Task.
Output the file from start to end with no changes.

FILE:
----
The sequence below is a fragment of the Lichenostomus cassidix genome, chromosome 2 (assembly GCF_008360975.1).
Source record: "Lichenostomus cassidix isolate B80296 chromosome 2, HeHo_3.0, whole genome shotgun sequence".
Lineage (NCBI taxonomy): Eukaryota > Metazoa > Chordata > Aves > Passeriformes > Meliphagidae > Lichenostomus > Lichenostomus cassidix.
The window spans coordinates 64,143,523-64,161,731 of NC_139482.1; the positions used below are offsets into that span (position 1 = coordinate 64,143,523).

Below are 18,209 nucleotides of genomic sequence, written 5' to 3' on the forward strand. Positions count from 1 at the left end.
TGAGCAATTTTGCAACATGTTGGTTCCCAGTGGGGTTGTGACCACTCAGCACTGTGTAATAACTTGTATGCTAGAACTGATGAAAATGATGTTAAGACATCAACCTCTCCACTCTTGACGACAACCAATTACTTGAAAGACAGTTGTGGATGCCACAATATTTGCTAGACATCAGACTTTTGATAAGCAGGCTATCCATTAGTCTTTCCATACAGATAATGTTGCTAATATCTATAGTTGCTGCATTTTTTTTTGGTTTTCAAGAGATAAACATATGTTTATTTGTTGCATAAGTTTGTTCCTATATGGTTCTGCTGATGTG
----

The sequence below is a fragment of the Lichenostomus cassidix genome, chromosome 2 (assembly GCF_008360975.1).
Source record: "Lichenostomus cassidix isolate B80296 chromosome 2, HeHo_3.0, whole genome shotgun sequence".
Lineage (NCBI taxonomy): Eukaryota > Metazoa > Chordata > Aves > Passeriformes > Meliphagidae > Lichenostomus > Lichenostomus cassidix.
The window spans coordinates 64,143,523-64,161,731 of NC_139482.1; the positions used below are offsets into that span (position 1 = coordinate 64,143,523).

Below are 18,209 nucleotides of genomic sequence, written 5' to 3' on the forward strand. Positions count from 1 at the left end.
TGAGCAATTTTGCAACATGTTGGTTCCCAGTGGGGTTGTGACCACTCAGCACTGTGTAATAACTTGTATGCTAGAACTGATGAAAATGATGTTAAGACATCAACCTCTCCACTCTTGACGACAACCAATTACTTGAAAGACAGTTGTGGATGCCACAATATTTGCTAGACATCAGACTTTTGATAAGCAGGCTATCCATTAGTCTTTCCATACAGATAATGTTGCTAATATCTATAGTTGCTGCATTTTTTTTTGGTTTTCAAGAGATAAACATATGTTTATTTGTTGCATAAGTTTGTTCCTATATGGTTCTGCTGATGTG